- Pregnancy & Childbirth
- Attachment Parenting
- Family Nutrition
- Family Wellness
Babies have an intense need to suck, and some have more intense needs than others. Babies even suck their thumbs in the womb. Next to holding and feeding, sucking is the most time-tested comforter.
1. In the newborn nursery. Peer through any newborn nursery window and you're sure to witness contented babies lying quietly in plastic boxes all plugged in with no place to go. Pull the plug on this scene. These babies should be plugged into their mothers.
2. In the early weeks of breastfeeding. When learning how to breastfeed, a baby should have only mother's nipple in his mouth. About the only thing a newborn has to "learn" is how to suck on mother's nipple the right way to get the most milk.
3. When pacifier overuse is harming the teeth. Between two and three years of age, toddlers can cause their upper front teeth to protrude by sucking intensely on a pacifier, especially at night.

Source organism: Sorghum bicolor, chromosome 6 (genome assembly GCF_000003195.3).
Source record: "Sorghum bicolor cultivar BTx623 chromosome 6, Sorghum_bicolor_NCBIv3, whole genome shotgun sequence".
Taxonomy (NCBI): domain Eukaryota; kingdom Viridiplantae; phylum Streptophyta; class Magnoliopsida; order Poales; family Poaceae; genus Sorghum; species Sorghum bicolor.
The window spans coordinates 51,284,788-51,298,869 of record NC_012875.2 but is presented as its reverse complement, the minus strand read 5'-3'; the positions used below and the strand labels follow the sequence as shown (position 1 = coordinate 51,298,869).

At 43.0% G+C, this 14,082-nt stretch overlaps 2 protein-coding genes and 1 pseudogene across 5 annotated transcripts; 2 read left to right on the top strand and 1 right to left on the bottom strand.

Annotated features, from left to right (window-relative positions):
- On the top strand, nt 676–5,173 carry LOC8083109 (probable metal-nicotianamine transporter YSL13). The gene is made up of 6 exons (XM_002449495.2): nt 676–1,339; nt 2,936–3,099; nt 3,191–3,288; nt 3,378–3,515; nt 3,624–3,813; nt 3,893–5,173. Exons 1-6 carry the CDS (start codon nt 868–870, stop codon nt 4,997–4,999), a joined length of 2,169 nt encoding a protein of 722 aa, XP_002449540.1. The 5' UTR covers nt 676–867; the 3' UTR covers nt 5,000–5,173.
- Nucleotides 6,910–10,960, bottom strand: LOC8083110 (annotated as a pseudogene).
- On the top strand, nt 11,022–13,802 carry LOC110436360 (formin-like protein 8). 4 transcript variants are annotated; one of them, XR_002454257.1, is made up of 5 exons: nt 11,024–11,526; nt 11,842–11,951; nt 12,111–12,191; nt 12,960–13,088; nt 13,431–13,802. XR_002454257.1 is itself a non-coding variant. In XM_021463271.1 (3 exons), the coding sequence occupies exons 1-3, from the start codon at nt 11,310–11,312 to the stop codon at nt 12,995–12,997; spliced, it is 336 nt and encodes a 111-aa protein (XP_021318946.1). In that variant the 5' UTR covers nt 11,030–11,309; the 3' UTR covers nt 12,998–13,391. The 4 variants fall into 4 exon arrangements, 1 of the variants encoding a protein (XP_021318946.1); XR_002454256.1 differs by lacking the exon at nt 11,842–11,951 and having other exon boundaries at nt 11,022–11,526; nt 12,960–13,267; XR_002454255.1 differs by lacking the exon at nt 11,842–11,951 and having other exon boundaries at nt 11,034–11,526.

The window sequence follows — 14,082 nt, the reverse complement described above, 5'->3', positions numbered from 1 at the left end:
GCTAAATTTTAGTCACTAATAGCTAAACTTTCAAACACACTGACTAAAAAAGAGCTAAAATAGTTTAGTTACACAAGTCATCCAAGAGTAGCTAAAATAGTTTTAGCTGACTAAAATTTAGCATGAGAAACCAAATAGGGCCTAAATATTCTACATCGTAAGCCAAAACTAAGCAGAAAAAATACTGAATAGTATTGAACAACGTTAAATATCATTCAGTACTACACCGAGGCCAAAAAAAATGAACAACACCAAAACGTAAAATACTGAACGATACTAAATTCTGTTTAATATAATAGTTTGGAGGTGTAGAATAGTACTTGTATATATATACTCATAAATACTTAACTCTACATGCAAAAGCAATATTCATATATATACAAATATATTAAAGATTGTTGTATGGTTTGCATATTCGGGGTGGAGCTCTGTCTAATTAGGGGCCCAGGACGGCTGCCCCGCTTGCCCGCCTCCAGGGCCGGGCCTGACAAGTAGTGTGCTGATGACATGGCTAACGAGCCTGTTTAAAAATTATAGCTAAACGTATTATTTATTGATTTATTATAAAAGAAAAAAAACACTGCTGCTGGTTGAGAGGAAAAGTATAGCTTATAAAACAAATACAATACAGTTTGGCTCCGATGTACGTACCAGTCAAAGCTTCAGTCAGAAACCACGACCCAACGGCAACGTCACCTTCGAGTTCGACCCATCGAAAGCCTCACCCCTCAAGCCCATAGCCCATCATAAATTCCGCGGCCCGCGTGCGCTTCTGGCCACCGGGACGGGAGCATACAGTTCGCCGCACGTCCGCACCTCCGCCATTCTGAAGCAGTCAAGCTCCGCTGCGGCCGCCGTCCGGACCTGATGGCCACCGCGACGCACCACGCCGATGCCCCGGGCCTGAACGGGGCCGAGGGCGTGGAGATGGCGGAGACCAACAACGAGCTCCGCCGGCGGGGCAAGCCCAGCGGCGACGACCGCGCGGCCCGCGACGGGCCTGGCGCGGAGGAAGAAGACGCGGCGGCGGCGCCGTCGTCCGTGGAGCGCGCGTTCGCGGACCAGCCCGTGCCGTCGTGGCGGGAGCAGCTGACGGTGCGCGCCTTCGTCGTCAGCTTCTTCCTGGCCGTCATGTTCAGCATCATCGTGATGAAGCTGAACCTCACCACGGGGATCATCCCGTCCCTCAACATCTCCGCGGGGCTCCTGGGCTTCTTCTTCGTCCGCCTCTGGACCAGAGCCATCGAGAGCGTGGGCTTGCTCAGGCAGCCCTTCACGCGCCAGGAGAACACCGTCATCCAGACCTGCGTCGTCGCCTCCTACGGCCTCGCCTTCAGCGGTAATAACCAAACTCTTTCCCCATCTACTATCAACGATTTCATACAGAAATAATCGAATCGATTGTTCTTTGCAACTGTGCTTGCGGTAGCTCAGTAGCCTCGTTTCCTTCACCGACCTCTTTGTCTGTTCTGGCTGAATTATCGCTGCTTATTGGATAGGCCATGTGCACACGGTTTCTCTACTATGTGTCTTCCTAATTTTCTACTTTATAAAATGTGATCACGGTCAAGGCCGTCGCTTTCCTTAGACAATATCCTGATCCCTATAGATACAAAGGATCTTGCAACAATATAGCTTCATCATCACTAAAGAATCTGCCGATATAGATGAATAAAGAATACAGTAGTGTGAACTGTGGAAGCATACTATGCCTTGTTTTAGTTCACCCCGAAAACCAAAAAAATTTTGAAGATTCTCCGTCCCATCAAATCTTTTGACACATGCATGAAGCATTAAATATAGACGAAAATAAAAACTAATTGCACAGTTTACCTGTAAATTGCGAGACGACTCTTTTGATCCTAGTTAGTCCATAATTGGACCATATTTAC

4. As habitual substitutes for nurturing. Ideally, pacifiers are for the comfort of babies, not the convenience of parents (but I have yet to meet the ideal parent or the ideal baby and, believe it or not, you probably won't meet any on this site.) To insert the plug and leave baby in the plastic infant seat every time he cries is unhealthy reliance on an artificial comforter. This baby needs picking up and holding. Always relying on an alternative peacemaker lessens the buildup of baby's trust in the parents and denies the parents a chance to develop baby-comforting skills. Pacifiers are meant to satisfy intense sucking needs, not to delay or replace nurturing. A person should always be at the other end of a comforting tool. The breast (or the finger) has the built-in advantage of making sure you don't fall into the habit of just plugging up the source of the cries as a mechanical gesture. When baby cries, if you find yourself, by reflex, reaching for the pacifier instead of reaching for your baby, pull the plug – and lose it.